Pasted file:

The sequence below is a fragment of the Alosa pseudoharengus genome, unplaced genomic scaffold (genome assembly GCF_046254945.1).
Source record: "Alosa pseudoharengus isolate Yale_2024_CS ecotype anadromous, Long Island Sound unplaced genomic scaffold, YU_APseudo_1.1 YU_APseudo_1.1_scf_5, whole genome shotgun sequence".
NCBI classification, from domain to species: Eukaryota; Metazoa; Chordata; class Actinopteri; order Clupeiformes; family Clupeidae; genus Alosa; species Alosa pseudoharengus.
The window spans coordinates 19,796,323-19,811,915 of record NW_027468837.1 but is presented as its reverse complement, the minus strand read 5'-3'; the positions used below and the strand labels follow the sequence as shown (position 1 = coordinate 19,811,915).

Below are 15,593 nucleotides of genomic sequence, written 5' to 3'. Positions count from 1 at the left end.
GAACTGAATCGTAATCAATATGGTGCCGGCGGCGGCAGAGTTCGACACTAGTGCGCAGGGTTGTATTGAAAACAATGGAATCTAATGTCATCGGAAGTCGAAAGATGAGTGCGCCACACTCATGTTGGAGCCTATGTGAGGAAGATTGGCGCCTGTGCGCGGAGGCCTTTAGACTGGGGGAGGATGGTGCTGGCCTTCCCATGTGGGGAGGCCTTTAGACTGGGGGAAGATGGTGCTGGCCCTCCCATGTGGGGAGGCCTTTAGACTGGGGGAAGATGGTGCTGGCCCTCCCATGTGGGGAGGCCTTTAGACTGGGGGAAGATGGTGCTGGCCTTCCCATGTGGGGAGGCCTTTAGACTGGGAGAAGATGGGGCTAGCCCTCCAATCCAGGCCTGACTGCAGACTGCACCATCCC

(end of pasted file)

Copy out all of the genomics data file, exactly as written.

The sequence below is a fragment of the Alosa pseudoharengus genome, unplaced genomic scaffold (genome assembly GCF_046254945.1).
Source record: "Alosa pseudoharengus isolate Yale_2024_CS ecotype anadromous, Long Island Sound unplaced genomic scaffold, YU_APseudo_1.1 YU_APseudo_1.1_scf_5, whole genome shotgun sequence".
NCBI classification, from domain to species: Eukaryota; Metazoa; Chordata; class Actinopteri; order Clupeiformes; family Clupeidae; genus Alosa; species Alosa pseudoharengus.
The window spans coordinates 19,796,323-19,811,915 of record NW_027468837.1 but is presented as its reverse complement, the minus strand read 5'-3'; the positions used below and the strand labels follow the sequence as shown (position 1 = coordinate 19,811,915).

Below are 15,593 nucleotides of genomic sequence, written 5' to 3'. Positions count from 1 at the left end.
GAACTGAATCGTAATCAATATGGTGCCGGCGGCGGCAGAGTTCGACACTAGTGCGCAGGGTTGTATTGAAAACAATGGAATCTAATGTCATCGGAAGTCGAAAGATGAGTGCGCCACACTCATGTTGGAGCCTATGTGAGGAAGATTGGCGCCTGTGCGCGGAGGCCTTTAGACTGGGGGAGGATGGTGCTGGCCTTCCCATGTGGGGAGGCCTTTAGACTGGGGGAAGATGGTGCTGGCCCTCCCATGTGGGGAGGCCTTTAGACTGGGGGAAGATGGTGCTGGCCCTCCCATGTGGGGAGGCCTTTAGACTGGGGGAAGATGGTGCTGGCCTTCCCATGTGGGGAGGCCTTTAGACTGGGAGAAGATGGGGCTAGCCCTCCAATCCAGGCCTGACTGCAGACTGCACCATCCC